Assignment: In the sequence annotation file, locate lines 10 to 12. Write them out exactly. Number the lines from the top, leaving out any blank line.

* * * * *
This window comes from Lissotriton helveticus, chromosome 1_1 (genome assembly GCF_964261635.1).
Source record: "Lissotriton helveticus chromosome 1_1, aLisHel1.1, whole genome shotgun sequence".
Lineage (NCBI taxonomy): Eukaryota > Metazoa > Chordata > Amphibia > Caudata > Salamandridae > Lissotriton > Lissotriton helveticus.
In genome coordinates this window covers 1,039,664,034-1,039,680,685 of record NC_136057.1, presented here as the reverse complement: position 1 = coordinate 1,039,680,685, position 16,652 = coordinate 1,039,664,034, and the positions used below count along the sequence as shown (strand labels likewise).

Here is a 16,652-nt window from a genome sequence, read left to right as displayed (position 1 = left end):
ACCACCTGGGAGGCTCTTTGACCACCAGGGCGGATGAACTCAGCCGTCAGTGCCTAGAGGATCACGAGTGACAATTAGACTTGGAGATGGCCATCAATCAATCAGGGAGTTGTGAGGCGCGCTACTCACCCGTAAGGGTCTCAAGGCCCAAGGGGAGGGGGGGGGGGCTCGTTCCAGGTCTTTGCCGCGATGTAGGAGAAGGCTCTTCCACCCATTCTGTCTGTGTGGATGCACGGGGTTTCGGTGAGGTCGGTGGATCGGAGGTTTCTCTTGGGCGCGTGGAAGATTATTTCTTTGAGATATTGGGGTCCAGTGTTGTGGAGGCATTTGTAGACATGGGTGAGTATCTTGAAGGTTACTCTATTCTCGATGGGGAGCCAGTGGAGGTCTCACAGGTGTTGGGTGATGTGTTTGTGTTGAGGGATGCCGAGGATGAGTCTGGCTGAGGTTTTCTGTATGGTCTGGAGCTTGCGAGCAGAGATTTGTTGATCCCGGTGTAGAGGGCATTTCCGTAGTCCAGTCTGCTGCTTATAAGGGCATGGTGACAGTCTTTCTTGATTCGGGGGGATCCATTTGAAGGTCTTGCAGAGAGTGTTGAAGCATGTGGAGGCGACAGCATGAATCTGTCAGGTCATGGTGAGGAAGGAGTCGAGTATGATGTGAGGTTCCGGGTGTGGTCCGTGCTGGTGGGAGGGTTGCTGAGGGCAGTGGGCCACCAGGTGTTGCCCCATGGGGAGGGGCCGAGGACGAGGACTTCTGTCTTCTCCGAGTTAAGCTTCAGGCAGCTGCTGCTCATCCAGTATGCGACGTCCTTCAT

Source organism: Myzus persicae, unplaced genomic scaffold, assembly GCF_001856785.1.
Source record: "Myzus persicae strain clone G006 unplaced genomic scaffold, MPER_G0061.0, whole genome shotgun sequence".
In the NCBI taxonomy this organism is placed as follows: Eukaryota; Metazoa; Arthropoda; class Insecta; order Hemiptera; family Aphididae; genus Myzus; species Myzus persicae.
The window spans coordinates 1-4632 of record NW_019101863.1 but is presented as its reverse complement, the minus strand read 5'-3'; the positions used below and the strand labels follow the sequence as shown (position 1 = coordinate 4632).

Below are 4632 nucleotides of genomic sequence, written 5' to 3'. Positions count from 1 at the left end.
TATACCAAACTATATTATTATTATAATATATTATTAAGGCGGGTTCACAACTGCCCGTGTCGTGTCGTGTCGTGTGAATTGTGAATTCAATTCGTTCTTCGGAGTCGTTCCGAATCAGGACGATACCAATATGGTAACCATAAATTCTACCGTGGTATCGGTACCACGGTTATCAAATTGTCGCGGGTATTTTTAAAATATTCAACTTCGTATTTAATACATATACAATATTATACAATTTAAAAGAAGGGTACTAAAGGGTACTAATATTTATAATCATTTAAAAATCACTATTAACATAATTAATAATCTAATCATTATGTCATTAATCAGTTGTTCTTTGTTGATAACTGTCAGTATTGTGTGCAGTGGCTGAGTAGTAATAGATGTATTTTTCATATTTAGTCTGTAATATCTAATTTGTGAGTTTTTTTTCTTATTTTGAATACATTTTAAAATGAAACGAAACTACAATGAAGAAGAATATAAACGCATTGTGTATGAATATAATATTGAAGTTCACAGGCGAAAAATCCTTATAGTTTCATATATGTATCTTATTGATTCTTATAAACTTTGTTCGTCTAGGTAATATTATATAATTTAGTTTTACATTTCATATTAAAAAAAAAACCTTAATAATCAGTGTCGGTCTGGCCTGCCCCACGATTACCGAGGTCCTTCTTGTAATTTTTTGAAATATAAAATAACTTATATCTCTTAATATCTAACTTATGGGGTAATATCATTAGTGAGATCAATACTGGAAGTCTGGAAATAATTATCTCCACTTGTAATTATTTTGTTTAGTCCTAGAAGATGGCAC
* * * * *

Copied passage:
The window spans coordinates 1-4632 of record NW_019101863.1 but is presented as its reverse complement, the minus strand read 5'-3'; the positions used below and the strand labels follow the sequence as shown (position 1 = coordinate 4632).

Below are 4632 nucleotides of genomic sequence, written 5' to 3'. Positions count from 1 at the left end.
TATACCAAACTATATTATTATTATAATATATTATTAAGGCGGGTTCACAACTGCCCGTGTCGTGTCGTGTCGTGTGAATTGTGAATTCAATTCGTTCTTCGGAGTCGTTCCGAATCAGGACGATACCAATATGGTAACCATAAATTCTACCGTGGTATCGGTACCACGGTTATCAAATTGTCGCGGGTATTTTTAAAATATTCAACTTCGTATTTAATACATATACAATATTATACAATTTAAAAGAAGGGTACTAAAGGGTACTAATATTTATAATCATTTAAAAATCACTATTAACATAATTAATAATCTAATCATTATGTCATTAATCAGTTGTTCTTTGTTGATAACTGTCAGTATTGTGTGCAGTGGCTGAGTAGTAATAGATGTATTTTTCATATTTAGTCTGTAATATCTAATTTGTGAGTTTTTTTTCTTATTTTGAATACATTTTAAAATGAAACGAAACTACAATGAAGAAGAATATAAACGCATTGTGTATGAATATAATATTGAAGTTCACAGGCGAAAAATCCTTATAGTTTCATATATGTATCTTATTGATTCTTATAAACTTTGTTCGTCTAGGTAATATTATATAATTTAGTTTTACATTTCATATTAAAAAAAAAACCTTAATAATCAGTGTCGGTCTGGCCTGCCCCACGATTACCGAGGTCCTTCTTGTAATTTTTTGAAATATAAAATAACTTATATCTCTTAATATCTAACTTATGGGGTAATATCATTAGTGAGATCAATACTGGAAGTCTGGAAATAATTATCTCCACTTGTAATTATTTTGTTTAGTCCTAGAAGATGGCAC